Date: 22 June 2012
Two kiwi deaths in one week earlier this month serve as a reminder about the threat of dogs and motor vehicles to kiwi.
A pathology report on a kiwi found dead by locals in the foothills behind Opotiki earlier this month confirmed a dog attack as the cause of death. While another kiwi from Whakatane died after being hit by a motor vehicle.
This is a very disappointing as both kiwi were in good condition and suffered severe trauma says DOC Community/Biodiversity Ranger, Bridget Palmer
“Kiwi populations will die out unless positive action is taken to minimise deaths by dogs and motor vehicles.”
“The majority of kiwi handed into the Department of Conservation (DOC) have been killed by dogs. Kiwi are extremely attractive to dogs. They smell really good, they run fast when chased and they can’t fly. Because kiwi don’t have a breastbone, even a playful nudge can kill them.”
“Pet dogs can also kill kiwi, even dogs that are very placid in nature have been known to kill kiwi” says Ms Palmer.
Kiwi are also vulnerable to motor vehicles as they cross roads to neighbouring habitat.
Wairere, the two year old kiwi found on the side of the road just below Kohi Point last week is well known by Kiwi Project staff and volunteers. She was blessed at a ceremony held at Ohope Beach School on the 20th January 2011 and later released into Kohi Point.
“I knew it was only a matter time before one of our kiwi was hit by a car. I had hoped I would be wrong. It would be devastating if all the hard work undertaken during the last 11 years by Whakatane Kiwi Project partners and volunteers was undone because people didn’t take the Kiwi Crossing or Kiwi Zone signs seriously.”
“You can just hope that these deaths of our endangered national bird will help raise awareness and ensure the survival of other kiwi.”
The key is that dog owners need to be responsible and keep their pets on a lead. People need to understand that kiwi can be half a metre off the track or road sheltering under a bush.
Kiwi have a very strong scent so dogs can find them by day or night and they are defenceless against dogs.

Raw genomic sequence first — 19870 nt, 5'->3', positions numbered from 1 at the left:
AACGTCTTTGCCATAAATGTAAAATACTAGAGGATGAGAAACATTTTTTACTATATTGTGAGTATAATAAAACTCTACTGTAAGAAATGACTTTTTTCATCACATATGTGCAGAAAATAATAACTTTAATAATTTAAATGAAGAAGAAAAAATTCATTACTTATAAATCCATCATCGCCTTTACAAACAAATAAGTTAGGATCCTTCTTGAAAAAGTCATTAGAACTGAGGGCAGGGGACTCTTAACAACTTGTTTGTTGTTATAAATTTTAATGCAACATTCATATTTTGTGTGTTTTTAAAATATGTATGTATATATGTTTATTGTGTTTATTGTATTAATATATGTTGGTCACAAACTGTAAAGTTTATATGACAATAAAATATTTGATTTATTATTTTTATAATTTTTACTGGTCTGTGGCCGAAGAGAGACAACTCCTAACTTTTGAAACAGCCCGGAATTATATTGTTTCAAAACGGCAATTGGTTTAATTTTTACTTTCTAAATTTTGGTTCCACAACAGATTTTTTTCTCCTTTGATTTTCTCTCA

Hunting dogs on Public Conservation Land need to have completed Avian Aversion training and hunters also require a permit from DOC.
Hunters can have their dogs Avian Avoidance trained by Central Helicopters, Opotiki phone (07) 315 5617 to organise a time. The Whakatane Kiwi Trust also runs Avian Aversion training days. Owners of a dog in rural areas adjacent to native bush should consider having their dogs trained in Avian Avoidance.
BNZ Save the Kiwi Trust was established in November 2002 by Bank of New Zealand, the Department of Conservation and Forest & Bird, building on a sponsorship relationship that started in 1991. BNZ Save the Kiwi Trust is responsible for public awareness and education, fundraising, sponsorship and grant allocations for kiwi recovery nationally. Nearly $6 million in funding grants has been provided in total since 2003. In 2011 more than $700,000 was allocated to community and DOC kiwi projects. This money came from Bank of New Zealand, its staff, customers and supporters of BNZ Save the Kiwi Trust.
There are several examples around the country that show how devastating dogs and cars can be on kiwi populations:
- In the Northern Te Urewera National Park over 50% of a monitored kiwi population was killed by stray dogs.
- Northland has the highest population of kiwis in the country. Despite that, the average lifespan of kiwis in the area is about 15 years, compared to 40 to 60 years in other parts of New Zealand. This is due to dog predation. Don Robertson, DOC's acting kiwi programme manager for Whangarei, said 80 per cent of adult kiwis deaths were caused by pet dogs every year - including 30 in Whangarei alone. He said kiwi made an ideal target for dogs because they were "nice smelling" and would run away when disturbed.
- Several kiwi have been killed by cars in the Whakapapa Village after Kiwi Crossing signs have been continuously taken as souvenirs.
- NZ Kiwi Foundation trustee and Doves Bay resident Ross Lockyer says more kiwi are now being killed by humans in this area than are killed by any other animal.
“The terrible thing about what is happening to kiwi on the Kerikeri peninsular is that it is the only place in New Zealand where kiwi road kill is more of an issue than predators such as dogs, cats, rats and stoats,” he says. “In other words where humans kill more kiwi than other animals do.”
DOC Opotiki: +64 7 315 1001